In 2010, 30-year-old Nyima Kouyaté* left her home in Mali with her three sons and made her way to Tripoli in Libya. Her husband Omar had a job there as a tailor. “We wanted to make a better future for our children together, here or in Europe,” she says.
In Tripoli, everything was new and communication was difficult for her and the children. But Omar found friends and acquaintances from Mali who could help her. Omar worked a lot. He sent most of the money to his brother in Mali, who was supposed to save it. When civil war broke out in Libya, they decided to return to Mali. But when they arrive in Bamako, they find that Omar's brother had spent all the money. As there was no possibility for the family to make a living locally, they travelled back to Tripoli in 2012, despite the civil war. In order to keep their children out of harm’s way, they left them with relatives. When Omar went to a Western Union shop one evening in September 2014 to send them some money to Mali, he was robbed and shot. He survived. But seven months later he died as a result of the injury. It might have been possible to save him in hospital. But at this critical juncture, the road was blocked by militias.
The difficult way back
Nyima attempted to earn money. The Malian community was an important support for her during this time. But she was plunged into sorrow and mourning, and she was tired. When she heard about return programmes, about planes that could take her to Bamako on behalf of the Red Cross or the International Organisation for Migration (IOM), she wanted to go home to her children. She signed up on the list for persons willing to return and waited. In vain. Six months later, she still had received no answer. Then she was told to go to Sabha, a town in the centre of Libya. She did so, knocked on the door of the Red Cross there and asked about the possibilities for returning. Once again, she was put on the IOM waiting list. She contacted the Malian embassy. Nothing happened.
In 2017, she learned that there were cars travelling to Mali and taking people with them. At night, she got into a car with ten others. After many hours of driving through the desert, they had to stop for repairs. A few persons approached them and then robbed the bus passengers. “They took everything from us, even the smallest possession.” Practically penniless, they reached the Nigerien desert town of Agadez a few days later. Once again, she sought out the Red Cross. Outside the office, she was approached by Malian officials who explained to her that they would take Malians to Bamako and support them there. Before leaving, each person received FCFA 15,000, about 22 Euro. With this pocket money and a little hope, Nyima got on the Malian government bus that took her to Bamako.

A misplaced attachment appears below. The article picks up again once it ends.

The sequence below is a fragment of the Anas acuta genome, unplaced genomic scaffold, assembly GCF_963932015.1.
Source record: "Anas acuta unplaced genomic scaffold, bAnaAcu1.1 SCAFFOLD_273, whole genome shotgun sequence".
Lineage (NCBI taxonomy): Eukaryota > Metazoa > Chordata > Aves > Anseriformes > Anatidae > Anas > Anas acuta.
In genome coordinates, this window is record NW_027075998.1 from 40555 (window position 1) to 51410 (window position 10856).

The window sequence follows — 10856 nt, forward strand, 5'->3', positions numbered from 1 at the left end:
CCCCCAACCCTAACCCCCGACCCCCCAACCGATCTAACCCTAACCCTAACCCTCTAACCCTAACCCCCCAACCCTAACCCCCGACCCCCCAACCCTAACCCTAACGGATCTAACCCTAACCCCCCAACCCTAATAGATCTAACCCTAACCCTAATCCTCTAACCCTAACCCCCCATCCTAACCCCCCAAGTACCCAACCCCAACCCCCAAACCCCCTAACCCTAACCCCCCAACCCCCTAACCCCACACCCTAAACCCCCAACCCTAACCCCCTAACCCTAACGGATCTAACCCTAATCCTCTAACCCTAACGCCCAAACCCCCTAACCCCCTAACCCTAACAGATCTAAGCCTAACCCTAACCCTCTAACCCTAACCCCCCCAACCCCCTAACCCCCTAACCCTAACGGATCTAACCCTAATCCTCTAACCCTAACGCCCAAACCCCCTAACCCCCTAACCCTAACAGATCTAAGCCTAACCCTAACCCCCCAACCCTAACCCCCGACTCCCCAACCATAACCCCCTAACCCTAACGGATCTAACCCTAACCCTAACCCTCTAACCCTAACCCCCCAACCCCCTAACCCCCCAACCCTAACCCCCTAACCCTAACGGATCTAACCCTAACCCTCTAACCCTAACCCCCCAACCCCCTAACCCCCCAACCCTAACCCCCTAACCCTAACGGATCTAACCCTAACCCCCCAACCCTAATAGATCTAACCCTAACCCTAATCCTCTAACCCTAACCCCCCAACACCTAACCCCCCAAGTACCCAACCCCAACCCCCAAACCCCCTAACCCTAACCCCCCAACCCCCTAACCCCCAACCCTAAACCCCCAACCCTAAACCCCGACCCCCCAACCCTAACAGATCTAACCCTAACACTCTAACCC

Starting all over again
Nyima had kept the civil servants’ business card and called their number almost every day. No one answered, for months. Her hope for support began to fade. She knocked on the door of her late husband’s family, but she was turned away. Disillusioned, she returned to her father’s family and her children. With some money from her brother, she bought cloth to trade at the market. This is how she is trying to make ends meet, but she says in no uncertain terms: “If there was a living for me here, I would want to stay. But what future does the country hold for my children and me? If I knew my children could live safely here, I would leave again, to Libya or to Europe. I would do it for them. Do I have a choice?”
* The names have been changed by the editors.